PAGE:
Patriotism—love and pride for one’s nation—is a powerful force. It imbues people’s lives with meaning and a sense of belonging, unifies individuals of different backgrounds and ideologies, encourages civic engagement, and motivates people to make sacrifices on behalf of their country.
But there’s another, less obvious effect of patriotism: It can strengthen a country’s economy.
Patriotism varies across locations and time. The Americas, Africa, and the Middle East tend to be more patriotic than Europe and Asia. For example, Mexico, the United States, Morocco, and Iran are at the high end of the patriotism spectrum, while Germany and Japan are at the low end. Patriotism also fluctuates over time—for instance, the 1990s generally saw an increase in patriotism worldwide—and across individuals.
All of this variation in patriotism predicts what people choose to do with their money, and whether the businesses and institutions of their home country benefit.
More patriotic individuals tend to buy products made in their home country. A patriotic Swiss might pass over a Ferrero truffle for a Nestlé chocolate. A patriotic Korean might have an allegiance to Samsung TVs, purchasing one over an equally good and competitively priced Sony.
Patriotism also affects how people invest their savings.
For a variety of reasons—familiarity, knowledge, tax benefits, ease—people tend to disproportionately buy stocks of companies in their home country. But patriotism is also a key factor: The more patriotic a country is at a given time, the stronger its “home bias” toward owning domestic stocks. A 10 percent increase in a citizenry’s self-reported patriotism predicts a 3 to 5 percent increase in its domestic stock holdings.
You can observe a similar effect when external events trigger a change patriotic sentiment. When a country wins the soccer World Cup, for example, its stock index gets a short-term boost of 3.5 percent. Another example: The September 11, 2001 terrorist attacks caused a spike in patriotism in the US, and sales of its Treasury Bonds rose 43 percent.
Not only are patriotic people more likely to buy their country’s products, invest in their home companies, and support their government by buying its debt, they are also more likely to pay their taxes.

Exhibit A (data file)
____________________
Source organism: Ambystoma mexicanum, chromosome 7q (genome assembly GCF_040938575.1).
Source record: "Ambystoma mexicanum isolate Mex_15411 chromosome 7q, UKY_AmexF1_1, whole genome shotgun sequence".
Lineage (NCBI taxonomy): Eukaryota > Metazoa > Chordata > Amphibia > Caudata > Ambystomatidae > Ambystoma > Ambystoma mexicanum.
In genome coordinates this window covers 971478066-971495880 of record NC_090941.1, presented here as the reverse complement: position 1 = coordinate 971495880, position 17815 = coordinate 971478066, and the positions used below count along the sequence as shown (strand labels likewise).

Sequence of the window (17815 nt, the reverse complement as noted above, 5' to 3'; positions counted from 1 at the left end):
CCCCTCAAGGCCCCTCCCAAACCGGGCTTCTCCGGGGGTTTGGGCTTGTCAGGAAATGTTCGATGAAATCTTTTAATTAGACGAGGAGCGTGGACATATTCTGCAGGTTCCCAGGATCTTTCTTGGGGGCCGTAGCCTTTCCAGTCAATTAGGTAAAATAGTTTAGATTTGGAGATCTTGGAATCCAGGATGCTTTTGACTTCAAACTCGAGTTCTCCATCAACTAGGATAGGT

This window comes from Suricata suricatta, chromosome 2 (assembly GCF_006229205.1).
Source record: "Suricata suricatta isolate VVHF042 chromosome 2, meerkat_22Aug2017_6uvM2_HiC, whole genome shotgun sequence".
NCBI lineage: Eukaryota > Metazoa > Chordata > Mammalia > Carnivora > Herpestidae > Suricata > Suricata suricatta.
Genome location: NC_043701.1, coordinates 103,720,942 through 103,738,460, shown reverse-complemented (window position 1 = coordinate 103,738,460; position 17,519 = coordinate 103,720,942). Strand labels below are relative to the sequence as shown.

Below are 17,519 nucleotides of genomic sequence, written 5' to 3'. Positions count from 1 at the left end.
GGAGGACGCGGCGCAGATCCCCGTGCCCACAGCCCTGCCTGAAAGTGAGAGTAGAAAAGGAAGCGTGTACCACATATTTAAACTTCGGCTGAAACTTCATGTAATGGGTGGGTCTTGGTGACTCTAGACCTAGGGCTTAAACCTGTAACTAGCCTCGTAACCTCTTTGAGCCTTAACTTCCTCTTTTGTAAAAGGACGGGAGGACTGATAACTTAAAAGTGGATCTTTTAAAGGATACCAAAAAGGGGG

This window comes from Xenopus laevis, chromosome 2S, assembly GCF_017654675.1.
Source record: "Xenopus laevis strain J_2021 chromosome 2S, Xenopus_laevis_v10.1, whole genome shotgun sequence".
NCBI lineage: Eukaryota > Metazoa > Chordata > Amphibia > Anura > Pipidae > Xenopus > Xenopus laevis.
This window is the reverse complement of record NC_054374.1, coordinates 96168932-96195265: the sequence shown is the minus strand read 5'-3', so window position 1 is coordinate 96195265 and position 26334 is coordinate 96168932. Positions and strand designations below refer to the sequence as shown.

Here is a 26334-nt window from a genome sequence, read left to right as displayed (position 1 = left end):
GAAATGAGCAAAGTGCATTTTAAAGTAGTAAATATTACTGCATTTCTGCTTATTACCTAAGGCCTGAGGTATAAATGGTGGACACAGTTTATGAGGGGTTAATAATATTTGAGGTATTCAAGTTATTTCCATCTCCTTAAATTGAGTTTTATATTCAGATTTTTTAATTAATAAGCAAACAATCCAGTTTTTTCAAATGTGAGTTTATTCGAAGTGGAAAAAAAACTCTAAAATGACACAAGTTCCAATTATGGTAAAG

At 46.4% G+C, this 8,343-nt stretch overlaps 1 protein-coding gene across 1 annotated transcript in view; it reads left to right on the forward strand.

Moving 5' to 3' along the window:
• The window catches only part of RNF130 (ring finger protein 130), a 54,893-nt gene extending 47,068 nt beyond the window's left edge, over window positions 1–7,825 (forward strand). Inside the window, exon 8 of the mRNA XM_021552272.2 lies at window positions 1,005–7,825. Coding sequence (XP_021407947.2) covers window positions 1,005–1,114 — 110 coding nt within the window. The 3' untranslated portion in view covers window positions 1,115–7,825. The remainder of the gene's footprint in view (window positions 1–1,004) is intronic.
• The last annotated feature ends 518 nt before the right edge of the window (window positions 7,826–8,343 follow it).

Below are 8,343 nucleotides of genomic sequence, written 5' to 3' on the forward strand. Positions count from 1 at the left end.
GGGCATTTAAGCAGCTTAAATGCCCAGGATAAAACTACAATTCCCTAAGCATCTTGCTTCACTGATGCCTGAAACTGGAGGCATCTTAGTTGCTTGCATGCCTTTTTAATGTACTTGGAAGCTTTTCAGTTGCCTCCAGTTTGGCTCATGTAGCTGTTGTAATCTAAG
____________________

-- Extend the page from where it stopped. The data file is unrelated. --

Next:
One study found that the more patriotic a country, the smaller its “shadow economy,” where income goes unreported and untaxed. For instance, the United States was the most patriotic country in the sample, and also had the smallest shadow economy, at 8.7 percent of GDP. The shadow economy of Russia, one of the least patriotic countries studied, was almost half of its GDP! This effect persisted when controlling for variables like corruption.
Of course, there could be a number of other explanations for why countries higher in patriotism tend to collect more tax revenue. But a follow-up study found that, even within a given country, patriotic individuals are more likely to say that tax evasion is wrong. In fact, a one standard deviation difference in self-reported patriotism predicted about the same shift in attitudes toward tax evasion as whether or not someone was self-employed (self-employed individuals are more likely to underreport income and say that tax evasion is okay).
All of these effects add up. When governments and businesses try to stir up patriotic sentiment, spending money on fireworks displays and parades, there are many benefits, tangible and intangible. But research on patriotism and financial decisions suggests that there may be a direct, monetary benefit—that money put toward increasing patriotism is a wise investment.
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